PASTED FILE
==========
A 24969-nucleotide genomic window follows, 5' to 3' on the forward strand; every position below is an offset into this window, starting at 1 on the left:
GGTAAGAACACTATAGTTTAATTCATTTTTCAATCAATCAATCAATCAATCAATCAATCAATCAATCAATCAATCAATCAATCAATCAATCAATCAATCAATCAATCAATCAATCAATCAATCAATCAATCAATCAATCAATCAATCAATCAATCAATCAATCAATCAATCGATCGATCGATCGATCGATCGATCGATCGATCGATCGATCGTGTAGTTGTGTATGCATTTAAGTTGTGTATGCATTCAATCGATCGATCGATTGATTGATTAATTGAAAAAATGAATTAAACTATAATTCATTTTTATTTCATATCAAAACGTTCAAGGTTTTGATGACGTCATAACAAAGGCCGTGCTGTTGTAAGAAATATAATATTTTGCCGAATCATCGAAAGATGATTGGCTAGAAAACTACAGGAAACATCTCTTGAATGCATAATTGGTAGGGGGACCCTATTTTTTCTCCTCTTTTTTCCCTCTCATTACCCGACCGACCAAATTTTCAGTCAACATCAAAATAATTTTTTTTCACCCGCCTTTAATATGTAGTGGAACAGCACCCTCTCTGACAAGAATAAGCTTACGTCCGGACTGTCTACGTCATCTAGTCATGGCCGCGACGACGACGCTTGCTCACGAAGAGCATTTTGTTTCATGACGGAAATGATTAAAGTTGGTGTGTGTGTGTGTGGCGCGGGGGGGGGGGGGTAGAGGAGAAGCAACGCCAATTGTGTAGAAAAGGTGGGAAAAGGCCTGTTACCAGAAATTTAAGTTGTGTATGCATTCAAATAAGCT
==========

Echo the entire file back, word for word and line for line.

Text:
A 24969-nucleotide genomic window follows, 5' to 3' on the forward strand; every position below is an offset into this window, starting at 1 on the left:
GGTAAGAACACTATAGTTTAATTCATTTTTCAATCAATCAATCAATCAATCAATCAATCAATCAATCAATCAATCAATCAATCAATCAATCAATCAATCAATCAATCAATCAATCAATCAATCAATCAATCAATCAATCAATCAATCAATCAATCAATCAATCAATCAATCGATCGATCGATCGATCGATCGATCGATCGATCGATCGATCGTGTAGTTGTGTATGCATTTAAGTTGTGTATGCATTCAATCGATCGATCGATTGATTGATTAATTGAAAAAATGAATTAAACTATAATTCATTTTTATTTCATATCAAAACGTTCAAGGTTTTGATGACGTCATAACAAAGGCCGTGCTGTTGTAAGAAATATAATATTTTGCCGAATCATCGAAAGATGATTGGCTAGAAAACTACAGGAAACATCTCTTGAATGCATAATTGGTAGGGGGACCCTATTTTTTCTCCTCTTTTTTCCCTCTCATTACCCGACCGACCAAATTTTCAGTCAACATCAAAATAATTTTTTTTCACCCGCCTTTAATATGTAGTGGAACAGCACCCTCTCTGACAAGAATAAGCTTACGTCCGGACTGTCTACGTCATCTAGTCATGGCCGCGACGACGACGCTTGCTCACGAAGAGCATTTTGTTTCATGACGGAAATGATTAAAGTTGGTGTGTGTGTGTGTGGCGCGGGGGGGGGGGGGTAGAGGAGAAGCAACGCCAATTGTGTAGAAAAGGTGGGAAAAGGCCTGTTACCAGAAATTTAAGTTGTGTATGCATTCAAATAAGCT